**Dimensionality Reduction: Why do it?**

In the last article, we talked about how with the correct mathematical definition, we can define a circle, something that usually lives in two dimensions, in any dimension we want. Hopefully, that exercise has helped make it a bit clearer what we mean when we talk about *high-dimensional data*.

Dimensionality reduction is a technique in which one can put in high-dimensional data (like the example in the last article about films) and run it through an algorithm and try to figure out which dimensions are the most important for understanding similarities and differences between these data points. And these important dimensions need not be the ones in the original data. For example, it might be that separately, the rating and the genre aren’t that important for understanding the similarities between films, but the interaction between rating and genre is very helpful.

There are some clever algorithms out there to do just this. We will compare the results of three dimensionality reduction techniques: PCA (Principle Component Analysis), t-SNE (t-distributed Stochastic Neighbor Embedding), and UMAP ([Uniform Manifold Approximation and Projectio).

We can start with a simple example. Before we try to look at extremely high dimensional data in lower dimensions, let’s see what these algorithms can do when they try to project some three dimensional data into two dimensions.

We will start with a picture that has some obvious three-dimensional characteristics, the so-called ‘’swiss roll’’-dataset:

This is what happens when we ask PCA, t-SNE and UMAP to show us this dataset in only two dimensions, preserving as much of the properties of the 3-dimensional set as possible:

As we can see, PCA does alright, but isn’t able to ‘’unroll’’ the swiss roll, t-SNE does a bit of unrolling but doesn’t manage to fully flatten out the roll, and UMAP seems to do a pretty decent job!

Now, let’s consider a more complex example — a set of pictures. Pictures are an example of high-dimensional data because for an image in black and white, if we represent white as 0 and black as 1 (and shades of gray in between), then we could represent a 28 x 28-pixel image as a vector[1] of length 28 x 28=784, where each entry in the vector is a value between 0 and 1. Then, hypothetically, if we wanted to see which images were similar to each other, we could plot them in a 784-dimensional space and see which ones are close to each other. But, as you might have imagined, that’s a bit tricky. Instead, let’s use dimensionality reduction!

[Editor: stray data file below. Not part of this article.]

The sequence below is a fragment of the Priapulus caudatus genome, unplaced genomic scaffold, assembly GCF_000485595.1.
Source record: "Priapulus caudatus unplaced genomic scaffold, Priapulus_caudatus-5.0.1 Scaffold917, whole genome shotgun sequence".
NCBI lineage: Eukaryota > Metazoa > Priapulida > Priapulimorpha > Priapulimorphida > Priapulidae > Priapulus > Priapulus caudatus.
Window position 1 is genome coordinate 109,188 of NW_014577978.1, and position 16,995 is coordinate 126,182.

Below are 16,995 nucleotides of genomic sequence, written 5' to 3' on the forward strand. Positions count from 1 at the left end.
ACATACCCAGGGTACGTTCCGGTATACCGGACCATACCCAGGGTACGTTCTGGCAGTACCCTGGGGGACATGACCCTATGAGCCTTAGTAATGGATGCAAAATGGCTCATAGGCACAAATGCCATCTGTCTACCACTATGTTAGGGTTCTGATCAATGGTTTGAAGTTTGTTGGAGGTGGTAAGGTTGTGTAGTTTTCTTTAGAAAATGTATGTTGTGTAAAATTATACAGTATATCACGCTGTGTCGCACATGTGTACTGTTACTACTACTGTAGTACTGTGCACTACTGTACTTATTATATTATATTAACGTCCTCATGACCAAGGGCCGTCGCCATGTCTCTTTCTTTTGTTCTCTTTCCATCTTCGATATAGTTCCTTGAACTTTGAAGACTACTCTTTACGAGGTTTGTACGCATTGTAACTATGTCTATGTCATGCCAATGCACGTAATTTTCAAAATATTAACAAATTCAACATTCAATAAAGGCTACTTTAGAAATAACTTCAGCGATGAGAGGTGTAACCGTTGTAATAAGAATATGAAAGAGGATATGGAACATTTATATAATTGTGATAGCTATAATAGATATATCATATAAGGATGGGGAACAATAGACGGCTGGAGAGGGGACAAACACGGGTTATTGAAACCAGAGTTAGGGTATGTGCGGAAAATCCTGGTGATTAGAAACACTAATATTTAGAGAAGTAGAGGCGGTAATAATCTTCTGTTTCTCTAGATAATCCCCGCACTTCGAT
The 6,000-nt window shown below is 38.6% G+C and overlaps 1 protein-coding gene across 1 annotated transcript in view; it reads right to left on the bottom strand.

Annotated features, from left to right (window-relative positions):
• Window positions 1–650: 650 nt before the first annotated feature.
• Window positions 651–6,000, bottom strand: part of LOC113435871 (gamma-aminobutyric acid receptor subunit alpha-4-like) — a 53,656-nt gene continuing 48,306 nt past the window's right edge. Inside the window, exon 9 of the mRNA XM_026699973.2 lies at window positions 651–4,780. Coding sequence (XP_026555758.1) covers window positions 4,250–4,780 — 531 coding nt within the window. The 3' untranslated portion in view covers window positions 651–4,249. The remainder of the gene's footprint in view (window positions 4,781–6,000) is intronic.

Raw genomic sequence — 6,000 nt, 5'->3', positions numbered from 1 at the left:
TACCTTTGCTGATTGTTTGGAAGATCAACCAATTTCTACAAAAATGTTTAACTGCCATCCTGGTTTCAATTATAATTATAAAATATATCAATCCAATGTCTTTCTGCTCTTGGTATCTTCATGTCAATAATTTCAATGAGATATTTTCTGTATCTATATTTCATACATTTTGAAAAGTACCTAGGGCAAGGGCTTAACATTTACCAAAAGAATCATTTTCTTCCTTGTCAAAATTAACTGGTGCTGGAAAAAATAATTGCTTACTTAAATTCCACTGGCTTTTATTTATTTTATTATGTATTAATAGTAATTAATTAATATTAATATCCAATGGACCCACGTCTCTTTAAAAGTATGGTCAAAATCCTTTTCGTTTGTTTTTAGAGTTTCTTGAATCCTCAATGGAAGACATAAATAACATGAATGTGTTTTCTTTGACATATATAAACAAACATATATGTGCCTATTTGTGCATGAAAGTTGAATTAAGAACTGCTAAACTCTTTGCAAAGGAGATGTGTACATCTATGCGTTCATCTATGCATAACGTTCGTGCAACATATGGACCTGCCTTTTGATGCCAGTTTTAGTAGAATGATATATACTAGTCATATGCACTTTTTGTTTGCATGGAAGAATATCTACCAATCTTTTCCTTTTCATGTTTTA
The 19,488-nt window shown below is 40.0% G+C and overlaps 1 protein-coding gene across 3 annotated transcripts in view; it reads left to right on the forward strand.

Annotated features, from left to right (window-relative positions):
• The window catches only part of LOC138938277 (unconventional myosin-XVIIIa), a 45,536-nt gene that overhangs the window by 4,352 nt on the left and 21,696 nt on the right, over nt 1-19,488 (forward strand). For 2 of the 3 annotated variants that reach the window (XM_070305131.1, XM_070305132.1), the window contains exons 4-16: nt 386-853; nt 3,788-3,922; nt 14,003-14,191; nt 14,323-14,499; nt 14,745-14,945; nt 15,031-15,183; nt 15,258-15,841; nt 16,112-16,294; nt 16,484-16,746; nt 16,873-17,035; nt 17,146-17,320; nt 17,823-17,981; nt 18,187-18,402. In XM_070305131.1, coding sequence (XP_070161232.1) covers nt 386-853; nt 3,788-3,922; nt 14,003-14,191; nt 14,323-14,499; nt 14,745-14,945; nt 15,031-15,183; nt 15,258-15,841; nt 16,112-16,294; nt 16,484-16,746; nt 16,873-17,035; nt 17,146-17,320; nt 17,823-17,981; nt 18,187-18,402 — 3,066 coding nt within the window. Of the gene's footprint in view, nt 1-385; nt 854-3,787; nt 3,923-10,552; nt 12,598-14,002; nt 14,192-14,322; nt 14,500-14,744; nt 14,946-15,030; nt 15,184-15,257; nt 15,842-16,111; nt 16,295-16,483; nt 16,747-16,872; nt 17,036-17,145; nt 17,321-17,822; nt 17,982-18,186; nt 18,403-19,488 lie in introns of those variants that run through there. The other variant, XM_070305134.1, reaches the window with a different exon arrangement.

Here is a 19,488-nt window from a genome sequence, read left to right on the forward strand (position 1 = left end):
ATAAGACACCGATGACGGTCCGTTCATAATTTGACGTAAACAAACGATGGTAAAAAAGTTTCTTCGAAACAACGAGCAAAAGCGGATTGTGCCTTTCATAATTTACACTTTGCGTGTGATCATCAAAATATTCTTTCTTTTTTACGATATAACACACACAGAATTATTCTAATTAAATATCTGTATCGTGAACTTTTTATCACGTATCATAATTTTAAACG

For the pictures in question, we will use a famous image set: the MNIST dataset, which is a collection of 28 x 28-pixel images of hand-drawn numbers from 0–9. We will use dimensionality reduction as a tool for clustering and see if we can get the different digits to be grouped together. We feed the algorithms 15000 images and let them try to reduce the data to three dimensions, this is what we get: (Note — the algorithms did not see the labels of the data. Those were added afterwards in order to plot with a different color for each digit).

Here, we can see that t-SNE and UMAP both do a decent job of separating the different digits from one another, though there is a little bit of confusion between ones and sevens (as those can be written in different ways). We also see that the groupings are (especially in UMAP) somewhat related to features such as ‘’a straight line at the bottom’’, i.e. 4,9 and 7 and ‘’curvy parts’’ i.e. 2, 3, 5, 6, 8. None of these are perfect[2], but the amount of information that is retained even after getting rid of 781 dimensions is quite astounding! These tools and other similar ones can be incredible helpful when looking for similarities in high-dimensional data.

This is the second part of our Dimensionality Reduction series. You can find part 1 here.

Author: Emily Searle-White, ZDF Digital

Footnotes:

[1] We need to set an order for our vector, so say we list the pixel values going from top to bottom and left to right. That way, we know which value corresponds to which spot in the picture.

[2] We see some 8s are grouped with the 1s, but when you imagine writing a very skinny 8, it is easy to see how this clustering could occur!